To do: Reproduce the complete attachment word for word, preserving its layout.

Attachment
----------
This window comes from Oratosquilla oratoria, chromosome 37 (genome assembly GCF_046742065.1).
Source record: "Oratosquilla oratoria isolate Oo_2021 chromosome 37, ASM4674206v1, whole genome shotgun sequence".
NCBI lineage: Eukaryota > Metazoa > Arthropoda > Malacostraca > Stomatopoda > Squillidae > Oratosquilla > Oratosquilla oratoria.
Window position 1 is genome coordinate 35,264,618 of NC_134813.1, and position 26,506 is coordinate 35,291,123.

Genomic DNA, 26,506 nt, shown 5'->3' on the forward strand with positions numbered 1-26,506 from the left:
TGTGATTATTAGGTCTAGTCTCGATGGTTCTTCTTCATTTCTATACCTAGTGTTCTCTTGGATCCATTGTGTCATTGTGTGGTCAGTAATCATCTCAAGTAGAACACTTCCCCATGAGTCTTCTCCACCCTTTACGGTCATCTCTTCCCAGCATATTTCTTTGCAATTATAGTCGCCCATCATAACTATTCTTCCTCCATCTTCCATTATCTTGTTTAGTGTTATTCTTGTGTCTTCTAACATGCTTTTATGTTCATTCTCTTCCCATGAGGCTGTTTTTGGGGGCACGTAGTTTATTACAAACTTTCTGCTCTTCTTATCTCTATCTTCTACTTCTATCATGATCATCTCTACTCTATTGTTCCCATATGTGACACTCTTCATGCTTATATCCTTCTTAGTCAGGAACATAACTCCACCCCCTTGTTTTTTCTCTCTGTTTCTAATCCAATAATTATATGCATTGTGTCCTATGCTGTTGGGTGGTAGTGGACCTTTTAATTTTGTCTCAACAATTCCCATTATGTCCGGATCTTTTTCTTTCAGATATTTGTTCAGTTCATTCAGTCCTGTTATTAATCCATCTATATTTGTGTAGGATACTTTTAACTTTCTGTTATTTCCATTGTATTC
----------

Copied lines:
This window comes from Oratosquilla oratoria, chromosome 37 (genome assembly GCF_046742065.1).
Source record: "Oratosquilla oratoria isolate Oo_2021 chromosome 37, ASM4674206v1, whole genome shotgun sequence".
NCBI lineage: Eukaryota > Metazoa > Arthropoda > Malacostraca > Stomatopoda > Squillidae > Oratosquilla > Oratosquilla oratoria.
Window position 1 is genome coordinate 35,264,618 of NC_134813.1, and position 26,506 is coordinate 35,291,123.

Genomic DNA, 26,506 nt, shown 5'->3' on the forward strand with positions numbered 1-26,506 from the left:
TGTGATTATTAGGTCTAGTCTCGATGGTTCTTCTTCATTTCTATACCTAGTGTTCTCTTGGATCCATTGTGTCATTGTGTGGTCAGTAATCATCTCAAGTAGAACACTTCCCCATGAGTCTTCTCCACCCTTTACGGTCATCTCTTCCCAGCATATTTCTTTGCAATTATAGTCGCCCATCATAACTATTCTTCCTCCATCTTCCATTATCTTGTTTAGTGTTATTCTTGTGTCTTCTAACATGCTTTTATGTTCATTCTCTTCCCATGAGGCTGTTTTTGGGGGCACGTAGTTTATTACAAACTTTCTGCTCTTCTTATCTCTATCTTCTACTTCTATCATGATCATCTCTACTCTATTGTTCCCATATGTGACACTCTTCATGCTTATATCCTTCTTAGTCAGGAACATAACTCCACCCCCTTGTTTTTTCTCTCTGTTTCTAATCCAATAATTATATGCATTGTGTCCTATGCTGTTGGGTGGTAGTGGACCTTTTAATTTTGTCTCAACAATTCCCATTATGTCCGGATCTTTTTCTTTCAGATATTTGTTCAGTTCATTCAGTCCTGTTATTAATCCATCTATATTTGTGTAGGATACTTTTAACTTTCTGTTATTTCCATTGTATTC